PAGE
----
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Oz unchanged by Cisco reshuffle

Oz unchanged by Cisco reshuffle

Despite causing the US channel considerable alarm, Cisco Systems' reorganisation of around 11 technology groups will have "no effect" on Australia, Cisco officials said.

The changes, effective immediately, will see Cisco create one engineering unit that will encompass 11 separate technology groups and one marketing unit.

The 11 new groups will respectively target access, aggregation, the IOS operating system, Internet switching and services, Ethernet access, network management, core routing, optical, storage, voice and wireless.

After more than 20 rapid-fire acquisitions, Cisco claims the move will see the consolidation and improved integration of product development, and will prevent separate engineering groups from developing the same technology.

Cisco had previously been organised around three market groups: commercial, enterprise and service provision.

Kip Cole, channels manager of Cisco Systems Australia/New Zealand, told ARN the new model "changes nothing" in the way the company engages with the channel in Australia.

"In the US, when you talk about those [engineering] teams, you're talking about people who are building the products," says Cole. "In Australia we don't do that."

Cole claims the only effect the changes will have on Australia is that products will come to market faster. Radiata, the Australian wireless developer Cisco bought last year, will continue with research and development, but Cole claims the technology will be sent to the US before it is manufactured.

Cisco: What the Australian channel said

There are major alarm bells going off. If they're getting more product focused, that's good for us. As capable as Cisco are, I don't think they can have a national presence and can offer [an adequate] level of integration and service - they simply don't have the feet on the street." David Tse, Logical's general manager of marketing, Asia Pacific.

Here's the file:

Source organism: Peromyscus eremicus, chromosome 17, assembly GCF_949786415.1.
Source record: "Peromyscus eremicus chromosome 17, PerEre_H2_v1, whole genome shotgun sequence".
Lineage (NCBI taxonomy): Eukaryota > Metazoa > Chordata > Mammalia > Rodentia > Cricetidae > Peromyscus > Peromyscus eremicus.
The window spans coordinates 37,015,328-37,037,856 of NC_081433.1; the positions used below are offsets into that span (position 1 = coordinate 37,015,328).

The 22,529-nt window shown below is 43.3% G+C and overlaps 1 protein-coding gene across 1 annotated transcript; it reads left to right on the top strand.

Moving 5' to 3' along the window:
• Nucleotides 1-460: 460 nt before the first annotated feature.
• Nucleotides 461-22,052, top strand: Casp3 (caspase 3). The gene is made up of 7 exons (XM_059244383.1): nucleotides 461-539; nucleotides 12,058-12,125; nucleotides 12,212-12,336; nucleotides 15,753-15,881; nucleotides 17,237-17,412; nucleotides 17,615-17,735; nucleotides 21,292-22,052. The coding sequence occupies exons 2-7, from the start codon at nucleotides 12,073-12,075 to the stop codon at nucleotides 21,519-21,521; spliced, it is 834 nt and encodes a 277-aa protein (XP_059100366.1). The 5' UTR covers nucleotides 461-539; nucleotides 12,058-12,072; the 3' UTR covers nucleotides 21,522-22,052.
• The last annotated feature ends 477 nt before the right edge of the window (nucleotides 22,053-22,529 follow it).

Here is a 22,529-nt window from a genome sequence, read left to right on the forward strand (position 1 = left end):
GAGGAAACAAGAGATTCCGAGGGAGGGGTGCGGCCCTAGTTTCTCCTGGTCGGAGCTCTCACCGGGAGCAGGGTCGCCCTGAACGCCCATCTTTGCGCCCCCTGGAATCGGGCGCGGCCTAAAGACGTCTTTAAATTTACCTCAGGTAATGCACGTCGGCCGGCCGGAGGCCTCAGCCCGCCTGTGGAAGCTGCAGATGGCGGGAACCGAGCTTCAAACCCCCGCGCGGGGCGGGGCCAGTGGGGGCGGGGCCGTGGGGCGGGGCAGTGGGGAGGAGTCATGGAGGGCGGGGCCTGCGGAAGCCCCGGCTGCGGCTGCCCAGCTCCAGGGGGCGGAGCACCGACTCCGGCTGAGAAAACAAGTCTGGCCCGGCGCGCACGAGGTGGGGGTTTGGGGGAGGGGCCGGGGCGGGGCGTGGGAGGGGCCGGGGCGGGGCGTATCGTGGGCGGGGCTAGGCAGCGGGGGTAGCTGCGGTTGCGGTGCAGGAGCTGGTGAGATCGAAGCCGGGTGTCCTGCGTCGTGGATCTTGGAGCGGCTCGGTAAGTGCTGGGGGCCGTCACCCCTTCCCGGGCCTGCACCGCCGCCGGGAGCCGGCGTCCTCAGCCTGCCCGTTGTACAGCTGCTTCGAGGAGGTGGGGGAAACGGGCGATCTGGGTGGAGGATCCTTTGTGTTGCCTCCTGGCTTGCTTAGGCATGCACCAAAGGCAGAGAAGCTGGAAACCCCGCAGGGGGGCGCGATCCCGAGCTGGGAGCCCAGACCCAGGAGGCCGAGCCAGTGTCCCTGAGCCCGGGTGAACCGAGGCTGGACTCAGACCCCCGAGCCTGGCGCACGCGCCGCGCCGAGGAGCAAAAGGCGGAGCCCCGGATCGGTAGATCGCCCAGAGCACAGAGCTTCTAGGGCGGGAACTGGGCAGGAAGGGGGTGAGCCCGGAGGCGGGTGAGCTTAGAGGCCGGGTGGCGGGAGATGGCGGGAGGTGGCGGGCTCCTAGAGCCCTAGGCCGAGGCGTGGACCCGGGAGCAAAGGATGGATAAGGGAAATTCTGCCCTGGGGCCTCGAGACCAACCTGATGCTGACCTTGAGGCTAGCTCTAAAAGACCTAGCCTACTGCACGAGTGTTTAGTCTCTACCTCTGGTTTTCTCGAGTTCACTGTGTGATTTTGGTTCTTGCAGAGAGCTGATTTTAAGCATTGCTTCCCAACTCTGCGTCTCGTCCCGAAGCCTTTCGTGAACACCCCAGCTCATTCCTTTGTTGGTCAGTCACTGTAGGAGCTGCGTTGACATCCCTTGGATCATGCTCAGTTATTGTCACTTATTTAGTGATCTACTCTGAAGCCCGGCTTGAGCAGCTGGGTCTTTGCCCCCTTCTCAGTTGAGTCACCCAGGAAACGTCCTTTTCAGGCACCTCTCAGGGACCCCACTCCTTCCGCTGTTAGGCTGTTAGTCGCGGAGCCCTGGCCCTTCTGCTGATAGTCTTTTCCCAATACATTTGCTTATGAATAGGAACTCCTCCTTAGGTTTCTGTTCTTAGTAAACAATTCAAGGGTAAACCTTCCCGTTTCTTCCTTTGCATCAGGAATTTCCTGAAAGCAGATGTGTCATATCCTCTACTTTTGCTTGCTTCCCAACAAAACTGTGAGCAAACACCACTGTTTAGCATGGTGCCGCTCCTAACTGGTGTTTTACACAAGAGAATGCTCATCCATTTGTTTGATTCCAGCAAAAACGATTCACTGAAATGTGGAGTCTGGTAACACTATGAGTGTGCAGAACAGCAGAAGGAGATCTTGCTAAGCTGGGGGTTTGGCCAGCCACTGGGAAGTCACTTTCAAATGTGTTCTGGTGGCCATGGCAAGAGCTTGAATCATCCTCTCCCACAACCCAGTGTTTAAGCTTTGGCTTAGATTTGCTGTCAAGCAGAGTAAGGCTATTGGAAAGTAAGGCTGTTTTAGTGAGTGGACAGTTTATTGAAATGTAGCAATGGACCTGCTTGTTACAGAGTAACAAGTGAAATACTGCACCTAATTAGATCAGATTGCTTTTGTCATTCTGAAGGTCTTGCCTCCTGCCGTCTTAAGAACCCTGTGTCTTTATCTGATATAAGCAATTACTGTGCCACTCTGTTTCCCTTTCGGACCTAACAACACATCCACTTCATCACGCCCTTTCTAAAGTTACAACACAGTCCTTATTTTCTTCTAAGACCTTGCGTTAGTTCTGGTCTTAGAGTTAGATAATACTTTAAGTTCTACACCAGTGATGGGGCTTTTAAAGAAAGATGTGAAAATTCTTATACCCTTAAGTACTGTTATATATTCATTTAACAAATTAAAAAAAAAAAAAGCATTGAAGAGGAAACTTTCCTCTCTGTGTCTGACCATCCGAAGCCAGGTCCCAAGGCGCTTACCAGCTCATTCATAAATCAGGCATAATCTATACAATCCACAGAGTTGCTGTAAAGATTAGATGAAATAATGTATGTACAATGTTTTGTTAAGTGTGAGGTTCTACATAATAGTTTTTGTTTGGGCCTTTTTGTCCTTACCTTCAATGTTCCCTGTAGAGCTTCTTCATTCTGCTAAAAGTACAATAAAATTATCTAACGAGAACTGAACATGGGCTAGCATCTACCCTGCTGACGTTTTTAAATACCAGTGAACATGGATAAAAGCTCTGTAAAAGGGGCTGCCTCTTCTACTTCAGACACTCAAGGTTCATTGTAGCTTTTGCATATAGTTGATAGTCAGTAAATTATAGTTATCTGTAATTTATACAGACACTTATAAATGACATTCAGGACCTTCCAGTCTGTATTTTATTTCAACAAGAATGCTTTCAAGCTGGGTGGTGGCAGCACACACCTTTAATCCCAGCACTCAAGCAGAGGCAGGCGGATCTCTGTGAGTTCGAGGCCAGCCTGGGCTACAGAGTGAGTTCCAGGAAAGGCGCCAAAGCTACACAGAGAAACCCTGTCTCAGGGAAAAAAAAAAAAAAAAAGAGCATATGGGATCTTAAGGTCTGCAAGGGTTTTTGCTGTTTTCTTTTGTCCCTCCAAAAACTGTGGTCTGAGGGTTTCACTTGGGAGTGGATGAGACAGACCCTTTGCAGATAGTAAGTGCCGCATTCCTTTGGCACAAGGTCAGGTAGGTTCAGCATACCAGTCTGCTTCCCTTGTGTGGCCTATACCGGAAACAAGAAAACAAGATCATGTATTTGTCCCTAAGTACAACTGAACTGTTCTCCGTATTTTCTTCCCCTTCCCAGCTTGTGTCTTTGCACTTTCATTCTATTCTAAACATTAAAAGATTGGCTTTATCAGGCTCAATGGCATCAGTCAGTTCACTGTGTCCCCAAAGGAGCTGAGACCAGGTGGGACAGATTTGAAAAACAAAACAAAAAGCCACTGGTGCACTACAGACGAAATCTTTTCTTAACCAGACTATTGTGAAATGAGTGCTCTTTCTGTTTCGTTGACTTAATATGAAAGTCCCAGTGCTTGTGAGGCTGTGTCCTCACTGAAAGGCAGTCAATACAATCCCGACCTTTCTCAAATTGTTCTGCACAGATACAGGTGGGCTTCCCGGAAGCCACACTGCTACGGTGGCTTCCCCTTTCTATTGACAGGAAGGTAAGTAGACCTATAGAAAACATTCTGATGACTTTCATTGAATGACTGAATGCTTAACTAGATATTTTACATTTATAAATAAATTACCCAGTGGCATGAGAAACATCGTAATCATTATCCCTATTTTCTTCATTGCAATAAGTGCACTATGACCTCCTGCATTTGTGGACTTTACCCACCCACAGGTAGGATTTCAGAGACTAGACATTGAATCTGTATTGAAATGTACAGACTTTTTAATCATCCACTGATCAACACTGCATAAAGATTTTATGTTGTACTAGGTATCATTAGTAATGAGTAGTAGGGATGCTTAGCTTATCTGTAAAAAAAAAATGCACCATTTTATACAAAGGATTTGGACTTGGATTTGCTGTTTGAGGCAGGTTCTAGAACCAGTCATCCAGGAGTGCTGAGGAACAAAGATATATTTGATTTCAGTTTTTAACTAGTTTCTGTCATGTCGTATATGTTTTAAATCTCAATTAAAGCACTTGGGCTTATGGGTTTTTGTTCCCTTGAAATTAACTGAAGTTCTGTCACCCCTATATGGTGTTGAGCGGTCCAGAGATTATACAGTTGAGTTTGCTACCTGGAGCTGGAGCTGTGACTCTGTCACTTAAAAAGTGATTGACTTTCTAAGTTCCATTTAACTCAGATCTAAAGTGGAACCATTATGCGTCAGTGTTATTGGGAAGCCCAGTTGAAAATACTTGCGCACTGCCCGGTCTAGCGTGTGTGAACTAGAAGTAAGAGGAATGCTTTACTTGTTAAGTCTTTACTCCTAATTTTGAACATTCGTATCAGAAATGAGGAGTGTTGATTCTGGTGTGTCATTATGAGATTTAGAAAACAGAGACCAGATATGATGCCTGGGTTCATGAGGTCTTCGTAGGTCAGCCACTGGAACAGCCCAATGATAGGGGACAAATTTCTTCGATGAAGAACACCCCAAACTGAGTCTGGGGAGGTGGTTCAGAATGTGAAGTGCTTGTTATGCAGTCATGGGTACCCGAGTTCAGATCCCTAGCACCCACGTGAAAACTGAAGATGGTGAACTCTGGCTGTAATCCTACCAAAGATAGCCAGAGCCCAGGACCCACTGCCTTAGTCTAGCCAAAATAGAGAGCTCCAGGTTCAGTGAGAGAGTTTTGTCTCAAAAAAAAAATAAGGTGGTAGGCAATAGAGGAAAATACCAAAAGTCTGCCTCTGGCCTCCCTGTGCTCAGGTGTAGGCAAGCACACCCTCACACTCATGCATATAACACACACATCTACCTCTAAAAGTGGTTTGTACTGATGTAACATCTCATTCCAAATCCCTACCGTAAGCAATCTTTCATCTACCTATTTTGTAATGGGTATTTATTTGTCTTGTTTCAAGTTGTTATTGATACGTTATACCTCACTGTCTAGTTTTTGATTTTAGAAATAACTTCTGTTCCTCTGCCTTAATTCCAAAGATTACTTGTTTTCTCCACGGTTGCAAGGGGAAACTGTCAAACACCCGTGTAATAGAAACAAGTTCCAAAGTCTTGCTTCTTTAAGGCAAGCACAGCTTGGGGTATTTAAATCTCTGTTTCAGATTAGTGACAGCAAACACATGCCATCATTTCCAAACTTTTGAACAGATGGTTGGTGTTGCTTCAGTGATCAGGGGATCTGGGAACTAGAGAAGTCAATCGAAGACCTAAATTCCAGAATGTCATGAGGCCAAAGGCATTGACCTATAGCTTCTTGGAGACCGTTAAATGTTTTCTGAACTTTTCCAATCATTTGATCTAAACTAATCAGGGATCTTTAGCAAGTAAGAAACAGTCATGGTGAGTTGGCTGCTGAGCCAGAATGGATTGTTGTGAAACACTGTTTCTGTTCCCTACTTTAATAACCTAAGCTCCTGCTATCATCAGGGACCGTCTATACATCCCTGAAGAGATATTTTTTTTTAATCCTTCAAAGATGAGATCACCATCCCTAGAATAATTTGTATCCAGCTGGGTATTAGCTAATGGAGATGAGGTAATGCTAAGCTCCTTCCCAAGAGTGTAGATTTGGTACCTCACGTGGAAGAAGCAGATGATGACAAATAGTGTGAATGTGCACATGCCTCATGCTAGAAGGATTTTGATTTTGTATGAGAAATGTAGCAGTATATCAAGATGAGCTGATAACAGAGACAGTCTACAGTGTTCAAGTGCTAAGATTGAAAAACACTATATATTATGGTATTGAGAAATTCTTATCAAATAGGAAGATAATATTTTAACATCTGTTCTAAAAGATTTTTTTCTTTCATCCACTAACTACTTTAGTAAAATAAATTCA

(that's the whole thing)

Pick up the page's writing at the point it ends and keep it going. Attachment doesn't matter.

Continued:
"In Australia, they are keeping the same structure that they currently have - enterprise, systems integrators and some special arrangement with Telstra. It could have been very interesting dealing with 11 different people as opposed to three." Peter King, Getronic's national marketing manager for managed services (Gold partner).

"With a product focus, it may have an effect on [Cisco's] people in Asia, but not down here. The bottom line is it won't affect us." Kent Brooks, managing director of NetStar.

Cisco: The US perspective

Meanwhile, analysts and resellers in the US say Cisco Systems' reorganisation may streamline the company, making it more efficient, but it's unlikely to return the vendor to its glory days.

Cisco's revenue grew tremendously over the past four years, skyrocketing from $US6.4 billion in fiscal year 1997 to $22.3 billion in fiscal year 2001. But the fuel for that growth - a torrid buying spree from well-funded Internet startups and telecommunications players - is gone. A reorganisation can help the company, but it will not affect the slowing demand for Cisco's products, industry pundits warned.

There's a lot of Cisco gear on the market without buyers, resellers say. Failing dot-coms and Internet service providers are dumping gear on auction Web site eBay for whatever they can get for it. Some of it still in the original, unopened boxes that Cisco shipped it in.

"Word on the street is that there's more Cisco inventory out there than anything else," said Rohi Sukhia, president of Tradeloop, an online trading community for resellers. "You can buy used Cisco equipment for pennies on the dollar," he said. "It's no wonder they're having trouble selling new stuff."


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